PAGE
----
If you have data presented in a table structure and you want to make a comparison of the figures in the table, it can be difficult to understand quickly. You may end up spending more time than expected on just a simple task. This is where a Heat Map in Excel comes to the rescue.
What is a Heat Map in Excel?
Heat Map in Excel is a way of visually presenting data using colour shades in the cells to compare the values to make it easily understandable for the user. It can be applied on a single column or multiple columns with numeric values only.
When you have values to compare, it is always easier to understand when it is visually presented. Just like when you analyse data and present your data using charts, graphs or maps. However, there are some data that you need to present in a table format.
So let’s consider the above data.
This is a sales report having the total number of sales of product for each month according to the different regions.
To create a Heat Map in excel using this data, you should follow the steps below:
- Click any cell within the list
2. Go to ‘Data’ menu
3. Select ‘Sort Z – A’ to sort the numbers from the highest to the lowest
4. Select /Highlight the data range of only the cells that have values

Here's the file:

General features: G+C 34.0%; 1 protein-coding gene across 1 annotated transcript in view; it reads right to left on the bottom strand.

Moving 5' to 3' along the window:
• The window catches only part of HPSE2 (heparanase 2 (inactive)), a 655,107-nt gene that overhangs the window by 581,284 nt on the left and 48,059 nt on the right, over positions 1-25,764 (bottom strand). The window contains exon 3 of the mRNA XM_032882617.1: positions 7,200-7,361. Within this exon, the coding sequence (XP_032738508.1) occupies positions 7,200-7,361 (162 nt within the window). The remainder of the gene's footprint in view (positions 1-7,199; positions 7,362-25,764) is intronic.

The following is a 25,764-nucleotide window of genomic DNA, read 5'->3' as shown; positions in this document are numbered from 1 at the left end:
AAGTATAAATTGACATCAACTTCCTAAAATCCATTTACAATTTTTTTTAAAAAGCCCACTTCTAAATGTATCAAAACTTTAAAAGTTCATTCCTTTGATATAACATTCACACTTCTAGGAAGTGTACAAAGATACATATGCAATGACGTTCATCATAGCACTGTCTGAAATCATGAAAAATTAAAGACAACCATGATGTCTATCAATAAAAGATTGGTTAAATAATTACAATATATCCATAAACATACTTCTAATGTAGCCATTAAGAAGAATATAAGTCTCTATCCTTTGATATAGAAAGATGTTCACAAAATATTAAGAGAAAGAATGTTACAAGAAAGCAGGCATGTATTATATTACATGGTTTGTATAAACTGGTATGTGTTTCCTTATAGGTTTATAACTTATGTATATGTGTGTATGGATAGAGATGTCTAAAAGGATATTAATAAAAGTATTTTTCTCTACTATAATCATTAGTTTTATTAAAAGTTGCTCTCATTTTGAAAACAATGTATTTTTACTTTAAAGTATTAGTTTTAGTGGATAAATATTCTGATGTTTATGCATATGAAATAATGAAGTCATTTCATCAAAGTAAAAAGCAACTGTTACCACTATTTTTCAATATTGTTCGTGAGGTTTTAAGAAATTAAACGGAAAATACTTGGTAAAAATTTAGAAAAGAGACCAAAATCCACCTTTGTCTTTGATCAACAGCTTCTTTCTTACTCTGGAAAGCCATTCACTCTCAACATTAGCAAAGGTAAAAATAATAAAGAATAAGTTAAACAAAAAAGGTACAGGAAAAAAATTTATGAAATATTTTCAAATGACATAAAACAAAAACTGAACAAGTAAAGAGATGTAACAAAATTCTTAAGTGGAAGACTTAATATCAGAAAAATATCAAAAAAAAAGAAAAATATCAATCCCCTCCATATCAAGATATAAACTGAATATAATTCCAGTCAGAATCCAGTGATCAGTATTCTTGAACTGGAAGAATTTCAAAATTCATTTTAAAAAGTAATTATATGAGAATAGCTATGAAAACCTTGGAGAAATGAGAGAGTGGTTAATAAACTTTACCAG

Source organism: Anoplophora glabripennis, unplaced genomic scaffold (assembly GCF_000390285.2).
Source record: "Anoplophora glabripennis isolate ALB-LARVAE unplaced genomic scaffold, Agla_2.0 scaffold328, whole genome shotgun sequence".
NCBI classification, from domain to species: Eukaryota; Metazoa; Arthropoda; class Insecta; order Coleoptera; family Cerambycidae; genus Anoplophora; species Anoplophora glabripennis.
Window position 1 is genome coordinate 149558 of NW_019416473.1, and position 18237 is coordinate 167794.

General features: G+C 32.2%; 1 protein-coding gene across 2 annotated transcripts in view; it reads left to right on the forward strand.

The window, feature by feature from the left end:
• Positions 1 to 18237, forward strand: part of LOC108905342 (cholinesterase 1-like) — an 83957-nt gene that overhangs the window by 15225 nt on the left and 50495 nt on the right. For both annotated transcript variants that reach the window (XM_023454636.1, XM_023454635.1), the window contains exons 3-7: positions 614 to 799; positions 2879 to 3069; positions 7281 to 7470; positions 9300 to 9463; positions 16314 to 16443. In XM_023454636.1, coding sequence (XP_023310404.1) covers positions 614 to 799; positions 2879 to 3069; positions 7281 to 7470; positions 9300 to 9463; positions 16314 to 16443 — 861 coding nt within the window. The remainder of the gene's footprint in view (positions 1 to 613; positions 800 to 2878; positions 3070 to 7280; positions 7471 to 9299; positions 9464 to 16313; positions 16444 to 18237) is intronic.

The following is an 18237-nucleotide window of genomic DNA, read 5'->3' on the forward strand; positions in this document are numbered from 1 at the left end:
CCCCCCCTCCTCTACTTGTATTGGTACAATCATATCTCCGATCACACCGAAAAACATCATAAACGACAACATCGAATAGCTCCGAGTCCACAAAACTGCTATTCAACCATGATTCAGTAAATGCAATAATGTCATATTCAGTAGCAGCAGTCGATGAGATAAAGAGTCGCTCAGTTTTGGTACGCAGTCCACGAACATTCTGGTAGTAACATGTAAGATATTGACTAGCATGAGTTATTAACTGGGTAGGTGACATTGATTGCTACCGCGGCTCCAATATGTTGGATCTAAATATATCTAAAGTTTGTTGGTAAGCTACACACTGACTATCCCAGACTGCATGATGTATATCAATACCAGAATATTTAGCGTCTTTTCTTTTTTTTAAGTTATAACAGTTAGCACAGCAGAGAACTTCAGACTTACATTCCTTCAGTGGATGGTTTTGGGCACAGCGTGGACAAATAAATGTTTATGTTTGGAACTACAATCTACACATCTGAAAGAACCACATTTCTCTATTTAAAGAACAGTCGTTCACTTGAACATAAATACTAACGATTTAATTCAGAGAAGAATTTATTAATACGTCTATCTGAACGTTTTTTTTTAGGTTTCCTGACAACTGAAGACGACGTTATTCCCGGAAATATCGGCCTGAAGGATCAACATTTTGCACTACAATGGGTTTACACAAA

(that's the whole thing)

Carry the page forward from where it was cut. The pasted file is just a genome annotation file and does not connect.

5. Click on ‘Home’ tab – > ‘Conditional formatting’
6. Select ‘Colour Scales’ and choose your preferred colour scheme. Excel will show a live preview of what each selection looks like.
Once you select an option, a colour shade will be assigned to each cell according to their values.
You will now have a heat map formatted table like this one below:
If you take a good look at the heat map above, you will see that you can quickly identify and compare the values in the cells. You can easily see that the cells with highest values are coloured in green, while the lowest values are coloured in red.
Also, you can easily compare the sales from all four zones and quickly tell that all four zones had less variations in the number of sales in the months of August and October, while other months witnessed higher variations in number of sales.
And if you want to hide the values and display only the colours, you can use the “Custom Formatting” function by following the steps below:
1. Select the heat map data
2. Press Ctrl + 1 to go to format cell or use keyboard shortcut Ctrl + Shift + “ to take you directly to the
3. Select ‘Custom’ option and type ‘ ;;; ’ in the box field or you can use keyboard shortcut Ctrl + Shift + “
to go directly to custom dialog.
And this is what you will get.
You can now see that all the numbers are no longer visible in the cells. They are now hidden.
Unfortunately, heat maps can only be used on cells or columns that contain numeric values.